The Las Vegas Strip’s recovery faltered in August as casino gambling fell 8.7 percent on a decline in baccarat revenue.
Strip betting declined to $496.9 million, Nevada’s Gaming Control Board said today in an e-mail. Revenue rose 5.2 percent in the first eight months of 2011 from a year earlier.
Las Vegas has been staging an uneven recovery from a record two-year drop in gambling and conventions. Baccarat revenue, which rose to a record in August 2010, was a main contributor to the total revenue drop in August 2011, according to Joseph Greff, an analyst at JPMorgan Chase & Co. in New York.
“Backing out baccarat results, total win on the Las Vegas Strip was actually up 4.7 percent in August,” Greff said in a note today. “We believe our gradual recovery thesis for the LV Strip remains intact.”
The four biggest casino operators on the Strip -- MGM Resorts International (MGM), Caesars Entertainment Corp., Las Vegas Sands Corp. (LVS), and Wynn Resorts Ltd. (WYNN) -- have said a recovery was under way in their most recent earnings calls.
“I do feel like Las Vegas is coming back, albeit slowly,” Sheldon Adelson, chairman and chief executive officer of Las Vegas Sands, said in a Sept. 21 interview with Bloomberg News. “The gaming propensity in one respect has gone down in the United States, and has gone up because more foreigners, particularly Asians, are coming to Las Vegas.”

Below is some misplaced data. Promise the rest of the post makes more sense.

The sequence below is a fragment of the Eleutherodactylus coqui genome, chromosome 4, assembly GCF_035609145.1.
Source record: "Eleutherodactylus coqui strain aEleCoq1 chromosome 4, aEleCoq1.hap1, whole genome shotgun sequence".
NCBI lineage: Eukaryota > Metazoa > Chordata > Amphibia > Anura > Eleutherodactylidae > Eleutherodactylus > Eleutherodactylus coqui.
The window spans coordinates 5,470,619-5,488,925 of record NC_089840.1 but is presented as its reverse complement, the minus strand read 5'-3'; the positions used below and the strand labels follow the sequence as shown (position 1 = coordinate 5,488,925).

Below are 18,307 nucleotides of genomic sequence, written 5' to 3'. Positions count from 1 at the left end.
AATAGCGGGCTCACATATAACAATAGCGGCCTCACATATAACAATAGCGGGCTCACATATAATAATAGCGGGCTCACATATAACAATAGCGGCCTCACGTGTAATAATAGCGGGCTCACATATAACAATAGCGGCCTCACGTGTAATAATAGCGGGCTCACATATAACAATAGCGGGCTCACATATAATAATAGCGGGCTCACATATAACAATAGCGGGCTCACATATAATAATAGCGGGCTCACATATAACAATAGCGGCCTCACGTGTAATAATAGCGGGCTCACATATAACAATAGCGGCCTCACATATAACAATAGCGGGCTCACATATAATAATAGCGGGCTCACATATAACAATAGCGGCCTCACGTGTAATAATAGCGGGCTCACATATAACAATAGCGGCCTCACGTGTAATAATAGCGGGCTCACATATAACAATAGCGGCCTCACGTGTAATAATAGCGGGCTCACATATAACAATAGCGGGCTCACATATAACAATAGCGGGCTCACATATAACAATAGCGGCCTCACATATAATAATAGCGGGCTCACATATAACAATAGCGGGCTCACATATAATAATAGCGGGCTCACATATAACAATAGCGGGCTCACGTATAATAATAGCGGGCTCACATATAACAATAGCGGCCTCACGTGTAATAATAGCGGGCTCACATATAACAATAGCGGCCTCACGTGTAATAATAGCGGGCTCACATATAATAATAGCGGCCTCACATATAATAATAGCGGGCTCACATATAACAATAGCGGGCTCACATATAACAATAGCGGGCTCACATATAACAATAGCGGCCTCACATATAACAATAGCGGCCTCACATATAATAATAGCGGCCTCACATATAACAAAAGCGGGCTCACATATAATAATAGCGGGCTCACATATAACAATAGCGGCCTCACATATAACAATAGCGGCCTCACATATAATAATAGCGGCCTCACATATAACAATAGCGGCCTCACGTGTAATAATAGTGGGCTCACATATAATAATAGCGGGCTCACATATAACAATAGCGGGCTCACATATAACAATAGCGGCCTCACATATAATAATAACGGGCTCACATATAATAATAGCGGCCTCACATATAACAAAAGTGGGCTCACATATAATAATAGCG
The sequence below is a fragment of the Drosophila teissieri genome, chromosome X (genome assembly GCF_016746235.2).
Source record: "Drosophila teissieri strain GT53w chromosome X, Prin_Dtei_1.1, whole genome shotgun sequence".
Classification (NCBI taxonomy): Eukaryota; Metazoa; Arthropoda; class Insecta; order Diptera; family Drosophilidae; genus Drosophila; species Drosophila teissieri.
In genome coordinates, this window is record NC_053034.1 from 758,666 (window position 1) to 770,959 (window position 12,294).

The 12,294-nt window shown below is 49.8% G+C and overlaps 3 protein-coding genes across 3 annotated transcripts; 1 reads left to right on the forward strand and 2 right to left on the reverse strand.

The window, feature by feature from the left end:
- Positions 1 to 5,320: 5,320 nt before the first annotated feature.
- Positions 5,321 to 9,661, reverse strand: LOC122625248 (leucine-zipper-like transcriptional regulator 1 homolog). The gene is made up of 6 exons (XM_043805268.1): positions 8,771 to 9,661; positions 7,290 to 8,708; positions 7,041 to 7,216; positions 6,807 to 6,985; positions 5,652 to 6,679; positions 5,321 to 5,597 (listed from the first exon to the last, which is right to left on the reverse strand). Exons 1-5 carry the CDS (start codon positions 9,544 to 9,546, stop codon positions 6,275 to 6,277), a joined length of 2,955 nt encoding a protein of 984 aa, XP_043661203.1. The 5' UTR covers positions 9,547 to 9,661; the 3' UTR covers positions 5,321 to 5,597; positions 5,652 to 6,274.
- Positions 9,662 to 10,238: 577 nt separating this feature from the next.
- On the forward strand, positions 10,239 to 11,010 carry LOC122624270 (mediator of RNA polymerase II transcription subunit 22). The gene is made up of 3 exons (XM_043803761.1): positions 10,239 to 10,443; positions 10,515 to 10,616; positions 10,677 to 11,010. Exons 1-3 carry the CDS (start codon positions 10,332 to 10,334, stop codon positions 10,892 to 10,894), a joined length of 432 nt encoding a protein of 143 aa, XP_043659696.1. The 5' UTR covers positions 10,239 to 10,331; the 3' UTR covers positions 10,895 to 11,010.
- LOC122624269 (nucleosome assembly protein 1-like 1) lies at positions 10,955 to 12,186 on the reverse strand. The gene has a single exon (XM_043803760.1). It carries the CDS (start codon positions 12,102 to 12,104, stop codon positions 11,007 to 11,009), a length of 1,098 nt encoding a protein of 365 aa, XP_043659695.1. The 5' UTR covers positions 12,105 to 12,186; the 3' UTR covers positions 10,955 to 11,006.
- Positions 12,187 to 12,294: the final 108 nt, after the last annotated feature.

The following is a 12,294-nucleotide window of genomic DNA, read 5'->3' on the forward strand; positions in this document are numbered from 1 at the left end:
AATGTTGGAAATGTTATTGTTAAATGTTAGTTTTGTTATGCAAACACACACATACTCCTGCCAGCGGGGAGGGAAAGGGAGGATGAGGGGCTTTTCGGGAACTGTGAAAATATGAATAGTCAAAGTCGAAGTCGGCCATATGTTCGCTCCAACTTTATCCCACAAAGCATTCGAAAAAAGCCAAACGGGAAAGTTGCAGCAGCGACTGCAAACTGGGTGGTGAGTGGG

A rise in conventions, which help Strip hotels fill their rooms midweek, may be key to a Las Vegas recovery, according to Investment Technology Group Inc.’s Sept. 8 industry report. Las Vegas had begun to benefit from an upswing in business travel, which started in late 2009, as conventions tend to book hotels a year or more in advance, the report said.
Gambling revenue for all Nevada casinos dropped 6.1 percent to $886.9 million in August, the board said. Monthly proceeds for Clark County, which includes downtown Las Vegas as well as the Strip, declined 6.7 percent to $752.2 million.
Visitors to Las Vegas increased 2.8 percent to 3.29 million in August, the Las Vegas Convention & Visitors Authority said today in a separate report. Room rates rose 11 percent to $97.11 from a year earlier, the authority said.
That marks 18 straight months of increases in both, according to the report.
Las Vegas Sands rose 1.1 percent to $45.08 at 3:12 p.m. in New York trading, while MGM increased 2.5 percent to $9.83. Wynn Resorts fell 0.2 percent to $139.43.
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